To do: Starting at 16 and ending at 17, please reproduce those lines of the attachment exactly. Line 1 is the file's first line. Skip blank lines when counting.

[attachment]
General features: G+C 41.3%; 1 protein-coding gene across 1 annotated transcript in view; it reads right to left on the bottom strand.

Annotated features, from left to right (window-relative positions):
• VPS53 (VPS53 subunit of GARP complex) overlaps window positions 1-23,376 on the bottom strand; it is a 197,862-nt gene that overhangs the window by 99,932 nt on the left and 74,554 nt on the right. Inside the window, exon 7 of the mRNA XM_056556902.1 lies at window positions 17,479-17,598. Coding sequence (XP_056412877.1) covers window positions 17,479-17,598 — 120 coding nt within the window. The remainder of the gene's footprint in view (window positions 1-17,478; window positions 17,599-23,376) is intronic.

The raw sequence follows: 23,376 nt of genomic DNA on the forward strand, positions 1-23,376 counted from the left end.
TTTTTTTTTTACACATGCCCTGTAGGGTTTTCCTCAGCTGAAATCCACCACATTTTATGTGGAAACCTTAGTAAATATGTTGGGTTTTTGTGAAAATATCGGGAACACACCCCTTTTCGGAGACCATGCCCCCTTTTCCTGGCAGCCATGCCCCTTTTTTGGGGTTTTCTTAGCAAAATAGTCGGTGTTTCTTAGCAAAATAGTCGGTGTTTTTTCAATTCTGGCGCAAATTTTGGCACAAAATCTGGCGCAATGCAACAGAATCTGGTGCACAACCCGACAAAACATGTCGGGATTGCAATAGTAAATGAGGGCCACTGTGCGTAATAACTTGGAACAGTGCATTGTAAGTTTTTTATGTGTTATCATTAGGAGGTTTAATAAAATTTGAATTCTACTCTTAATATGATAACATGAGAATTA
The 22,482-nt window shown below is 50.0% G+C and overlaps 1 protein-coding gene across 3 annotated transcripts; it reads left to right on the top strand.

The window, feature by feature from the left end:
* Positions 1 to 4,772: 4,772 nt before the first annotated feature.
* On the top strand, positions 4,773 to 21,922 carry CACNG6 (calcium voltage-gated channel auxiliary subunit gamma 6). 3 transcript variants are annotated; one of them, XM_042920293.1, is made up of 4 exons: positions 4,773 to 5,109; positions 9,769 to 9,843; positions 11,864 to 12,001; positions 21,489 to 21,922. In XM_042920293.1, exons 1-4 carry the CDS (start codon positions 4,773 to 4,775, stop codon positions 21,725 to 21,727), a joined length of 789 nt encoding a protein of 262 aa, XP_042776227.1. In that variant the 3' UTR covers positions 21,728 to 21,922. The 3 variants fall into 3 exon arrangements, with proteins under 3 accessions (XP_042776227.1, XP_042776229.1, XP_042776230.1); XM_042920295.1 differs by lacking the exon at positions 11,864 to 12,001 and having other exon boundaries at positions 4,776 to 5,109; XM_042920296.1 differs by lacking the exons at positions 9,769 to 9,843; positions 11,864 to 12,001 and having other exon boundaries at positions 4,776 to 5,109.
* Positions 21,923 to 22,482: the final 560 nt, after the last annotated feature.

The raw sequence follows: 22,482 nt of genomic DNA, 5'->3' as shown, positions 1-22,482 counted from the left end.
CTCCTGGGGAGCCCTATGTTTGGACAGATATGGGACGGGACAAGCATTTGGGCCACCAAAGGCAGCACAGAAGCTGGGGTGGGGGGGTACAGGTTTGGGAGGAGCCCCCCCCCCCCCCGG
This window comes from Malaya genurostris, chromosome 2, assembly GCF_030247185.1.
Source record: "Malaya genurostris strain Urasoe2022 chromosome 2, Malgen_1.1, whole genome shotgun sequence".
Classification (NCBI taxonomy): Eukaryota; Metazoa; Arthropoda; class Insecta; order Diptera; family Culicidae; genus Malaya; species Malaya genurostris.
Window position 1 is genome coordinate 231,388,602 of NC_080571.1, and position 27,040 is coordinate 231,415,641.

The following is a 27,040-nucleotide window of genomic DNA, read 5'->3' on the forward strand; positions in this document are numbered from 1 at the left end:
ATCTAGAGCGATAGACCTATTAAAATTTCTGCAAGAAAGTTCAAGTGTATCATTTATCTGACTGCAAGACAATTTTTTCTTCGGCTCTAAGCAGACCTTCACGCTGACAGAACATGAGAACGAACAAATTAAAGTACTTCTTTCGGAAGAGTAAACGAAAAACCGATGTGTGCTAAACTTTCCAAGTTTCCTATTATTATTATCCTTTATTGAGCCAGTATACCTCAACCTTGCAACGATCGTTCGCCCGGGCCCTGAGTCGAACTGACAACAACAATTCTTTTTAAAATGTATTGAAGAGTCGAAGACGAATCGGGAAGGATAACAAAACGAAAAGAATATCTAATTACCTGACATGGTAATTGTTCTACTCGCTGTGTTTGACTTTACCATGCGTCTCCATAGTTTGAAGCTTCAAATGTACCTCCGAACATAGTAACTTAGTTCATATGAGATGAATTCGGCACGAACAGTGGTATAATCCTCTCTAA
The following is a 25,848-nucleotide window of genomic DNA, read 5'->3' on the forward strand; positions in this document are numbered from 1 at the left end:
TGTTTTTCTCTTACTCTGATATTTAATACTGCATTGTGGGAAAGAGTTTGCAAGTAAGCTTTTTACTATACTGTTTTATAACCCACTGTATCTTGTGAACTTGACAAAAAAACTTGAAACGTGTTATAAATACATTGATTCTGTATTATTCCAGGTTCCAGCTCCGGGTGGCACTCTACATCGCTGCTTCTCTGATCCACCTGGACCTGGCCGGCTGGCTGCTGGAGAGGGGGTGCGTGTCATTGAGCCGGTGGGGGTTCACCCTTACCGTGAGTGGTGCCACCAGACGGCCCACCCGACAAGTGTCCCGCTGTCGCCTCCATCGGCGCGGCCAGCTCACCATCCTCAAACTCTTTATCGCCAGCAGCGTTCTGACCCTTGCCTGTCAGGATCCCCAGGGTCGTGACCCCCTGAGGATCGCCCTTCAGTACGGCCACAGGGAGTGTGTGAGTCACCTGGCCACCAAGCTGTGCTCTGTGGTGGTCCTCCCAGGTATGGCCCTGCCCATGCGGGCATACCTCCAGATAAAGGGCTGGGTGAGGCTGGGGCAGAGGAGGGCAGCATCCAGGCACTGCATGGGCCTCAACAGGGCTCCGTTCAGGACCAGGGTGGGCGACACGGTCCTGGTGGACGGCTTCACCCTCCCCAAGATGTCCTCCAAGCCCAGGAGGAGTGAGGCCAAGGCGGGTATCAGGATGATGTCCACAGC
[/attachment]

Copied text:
Window position 1 is genome coordinate 231,388,602 of NC_080571.1, and position 27,040 is coordinate 231,415,641.

The following is a 27,040-nucleotide window of genomic DNA, read 5'->3' on the forward strand; positions in this document are numbered from 1 at the left end: